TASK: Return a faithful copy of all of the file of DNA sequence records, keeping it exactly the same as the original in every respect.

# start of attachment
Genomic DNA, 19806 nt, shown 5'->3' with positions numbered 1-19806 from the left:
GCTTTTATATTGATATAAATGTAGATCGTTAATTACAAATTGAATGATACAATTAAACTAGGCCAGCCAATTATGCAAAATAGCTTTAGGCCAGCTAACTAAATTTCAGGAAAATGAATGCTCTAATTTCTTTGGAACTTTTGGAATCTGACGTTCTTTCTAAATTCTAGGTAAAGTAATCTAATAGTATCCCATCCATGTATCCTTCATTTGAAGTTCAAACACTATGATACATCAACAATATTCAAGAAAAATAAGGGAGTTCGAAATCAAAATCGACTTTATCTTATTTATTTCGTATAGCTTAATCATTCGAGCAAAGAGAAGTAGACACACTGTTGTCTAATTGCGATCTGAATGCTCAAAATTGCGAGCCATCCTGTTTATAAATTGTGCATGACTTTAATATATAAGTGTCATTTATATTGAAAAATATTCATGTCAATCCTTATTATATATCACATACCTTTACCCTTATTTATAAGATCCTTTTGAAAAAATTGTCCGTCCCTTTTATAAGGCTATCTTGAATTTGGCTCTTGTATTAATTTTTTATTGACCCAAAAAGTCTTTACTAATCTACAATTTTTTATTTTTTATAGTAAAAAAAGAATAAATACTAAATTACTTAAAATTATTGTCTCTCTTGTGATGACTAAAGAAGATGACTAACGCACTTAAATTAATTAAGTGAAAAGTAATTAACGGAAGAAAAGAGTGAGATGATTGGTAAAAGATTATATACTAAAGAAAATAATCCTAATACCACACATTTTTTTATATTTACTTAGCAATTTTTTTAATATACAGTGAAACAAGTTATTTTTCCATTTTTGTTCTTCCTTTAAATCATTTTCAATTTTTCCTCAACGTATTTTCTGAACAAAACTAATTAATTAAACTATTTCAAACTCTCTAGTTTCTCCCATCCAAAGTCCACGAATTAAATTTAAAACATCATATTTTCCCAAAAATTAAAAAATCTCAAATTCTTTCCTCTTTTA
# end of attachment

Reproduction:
Genomic DNA, 19806 nt, shown 5'->3' with positions numbered 1-19806 from the left:
GCTTTTATATTGATATAAATGTAGATCGTTAATTACAAATTGAATGATACAATTAAACTAGGCCAGCCAATTATGCAAAATAGCTTTAGGCCAGCTAACTAAATTTCAGGAAAATGAATGCTCTAATTTCTTTGGAACTTTTGGAATCTGACGTTCTTTCTAAATTCTAGGTAAAGTAATCTAATAGTATCCCATCCATGTATCCTTCATTTGAAGTTCAAACACTATGATACATCAACAATATTCAAGAAAAATAAGGGAGTTCGAAATCAAAATCGACTTTATCTTATTTATTTCGTATAGCTTAATCATTCGAGCAAAGAGAAGTAGACACACTGTTGTCTAATTGCGATCTGAATGCTCAAAATTGCGAGCCATCCTGTTTATAAATTGTGCATGACTTTAATATATAAGTGTCATTTATATTGAAAAATATTCATGTCAATCCTTATTATATATCACATACCTTTACCCTTATTTATAAGATCCTTTTGAAAAAATTGTCCGTCCCTTTTATAAGGCTATCTTGAATTTGGCTCTTGTATTAATTTTTTATTGACCCAAAAAGTCTTTACTAATCTACAATTTTTTATTTTTTATAGTAAAAAAAGAATAAATACTAAATTACTTAAAATTATTGTCTCTCTTGTGATGACTAAAGAAGATGACTAACGCACTTAAATTAATTAAGTGAAAAGTAATTAACGGAAGAAAAGAGTGAGATGATTGGTAAAAGATTATATACTAAAGAAAATAATCCTAATACCACACATTTTTTTATATTTACTTAGCAATTTTTTTAATATACAGTGAAACAAGTTATTTTTCCATTTTTGTTCTTCCTTTAAATCATTTTCAATTTTTCCTCAACGTATTTTCTGAACAAAACTAATTAATTAAACTATTTCAAACTCTCTAGTTTCTCCCATCCAAAGTCCACGAATTAAATTTAAAACATCATATTTTCCCAAAAATTAAAAAATCTCAAATTCTTTCCTCTTTTA